Definition of exhibition in English:

exhibition

Line breaks: ex|hib|ition
Pronunciation: /ɛksɪˈbɪʃ(ə)n
 
/

noun

  • 2A display or demonstration of a skill: fields which have been ploughed with a supreme exhibition of the farm worker’s skills
    More example sentences
    • The Cork maestro gave a bewildering exhibition of all the skills of the game.
    • The event would see the sport's top stars taking part in demonstration games and trick shot exhibitions on Friday before getting down to the serious business of the finals at the weekend.
    • There will be demonstrations and exhibitions of Ruskin lace, spinning and weaving, wood-turning and many others.
  • 2.1A display of a quality or emotion: a false exhibition of concern for smaller nations
    More example sentences
    • He sullied his already dwindling credibility with an exhibition of arrogance, bad taste and egotism that made for queasy viewing.
    • Much has been made of the violence of most games, but this exhibition also demonstrates the sexism of many games.
    • Lloyd responded in a fine exhibition of diplomacy, noting that ‘Alan has his own view of things’.
    Synonyms
    display, show, demonstration, manifestation, expression, indication; revelation, betrayal, disclosure; parade
  • 3 [usually as modifier] (In sport) a game whose outcome does not affect a team’s standing, typically one played before the start of a regular season: an exhibition match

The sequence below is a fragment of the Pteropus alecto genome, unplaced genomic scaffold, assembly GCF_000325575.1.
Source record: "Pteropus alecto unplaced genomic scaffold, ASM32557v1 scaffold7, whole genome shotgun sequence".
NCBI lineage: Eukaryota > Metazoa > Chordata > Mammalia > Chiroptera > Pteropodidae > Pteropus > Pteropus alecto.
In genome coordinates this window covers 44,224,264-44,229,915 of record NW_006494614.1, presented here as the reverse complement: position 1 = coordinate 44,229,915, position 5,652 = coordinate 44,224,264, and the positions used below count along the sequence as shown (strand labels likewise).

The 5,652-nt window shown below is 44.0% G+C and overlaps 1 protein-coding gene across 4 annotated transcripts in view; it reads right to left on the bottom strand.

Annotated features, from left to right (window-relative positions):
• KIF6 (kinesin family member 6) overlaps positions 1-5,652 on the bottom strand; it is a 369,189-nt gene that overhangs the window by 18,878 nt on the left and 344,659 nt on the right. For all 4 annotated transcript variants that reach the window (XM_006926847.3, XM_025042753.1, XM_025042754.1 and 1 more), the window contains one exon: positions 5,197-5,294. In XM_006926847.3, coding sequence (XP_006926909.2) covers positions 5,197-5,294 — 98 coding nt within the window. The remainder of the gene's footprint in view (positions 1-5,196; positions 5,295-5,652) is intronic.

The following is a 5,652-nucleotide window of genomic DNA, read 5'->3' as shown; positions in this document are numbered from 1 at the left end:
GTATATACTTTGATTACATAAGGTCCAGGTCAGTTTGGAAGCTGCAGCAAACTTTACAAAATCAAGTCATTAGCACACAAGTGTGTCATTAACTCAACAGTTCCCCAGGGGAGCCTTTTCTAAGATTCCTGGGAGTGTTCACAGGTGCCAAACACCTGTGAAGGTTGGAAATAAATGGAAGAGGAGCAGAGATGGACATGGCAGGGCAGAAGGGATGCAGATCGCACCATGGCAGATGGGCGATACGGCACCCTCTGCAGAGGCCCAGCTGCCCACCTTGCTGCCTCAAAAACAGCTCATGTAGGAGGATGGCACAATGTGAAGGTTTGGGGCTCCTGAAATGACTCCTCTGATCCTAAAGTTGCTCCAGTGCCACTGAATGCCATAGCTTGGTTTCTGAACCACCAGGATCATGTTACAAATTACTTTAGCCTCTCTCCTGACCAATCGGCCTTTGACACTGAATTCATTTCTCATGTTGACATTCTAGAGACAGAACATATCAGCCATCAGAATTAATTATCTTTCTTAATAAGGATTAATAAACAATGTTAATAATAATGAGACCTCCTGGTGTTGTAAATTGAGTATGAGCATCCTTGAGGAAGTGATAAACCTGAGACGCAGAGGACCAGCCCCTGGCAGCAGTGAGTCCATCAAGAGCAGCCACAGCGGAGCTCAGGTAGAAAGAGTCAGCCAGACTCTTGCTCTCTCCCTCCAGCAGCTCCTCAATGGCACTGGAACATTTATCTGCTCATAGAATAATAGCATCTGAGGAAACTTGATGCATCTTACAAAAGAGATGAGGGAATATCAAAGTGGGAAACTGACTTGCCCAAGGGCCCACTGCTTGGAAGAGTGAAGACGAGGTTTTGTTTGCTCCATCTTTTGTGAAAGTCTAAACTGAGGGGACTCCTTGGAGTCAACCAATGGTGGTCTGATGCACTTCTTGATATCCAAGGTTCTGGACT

More example sentences
    • Rob Bironas has a strong leg; he kicked a 53-yarder in an exhibition game.
    • Oregon's Malik Hairston scored 30 points in 19 minutes in his first exhibition game.
    • The team scored three touchdowns in four exhibition games.
  • 4British A scholarship awarded to a student at a school or university, usually after a competitive examination: Brasenose awarded him a senior Hulme exhibition
    More example sentences
    • Turing sat the scholarship examinations in 1929 and won an exhibition, but not a scholarship.
    • The son of an industrial chemist, Wilson won an exhibition in history to Jesus College, Oxford.

Phrases

make an exhibition of oneself

Behave in a very foolish or ill-judged way in public: she looked around the bar to see if she was making an exhibition of herself
More example sentences
  • Well, I've always loved dressing up and making an exhibition of myself.
  • He can't relate to women unless he's drunk, and he was known for making an exhibition of himself when in his cups.
  • It was more than a little disturbing to find that Scotland's top representative in the Masters has been making an exhibition of himself again.

Origin

late Middle English (in the sense 'maintenance, support'; hence sense 4, mid 17th century): via Old French from late Latin exhibitio(n-), from Latin exhibere 'hold out' (see exhibit).

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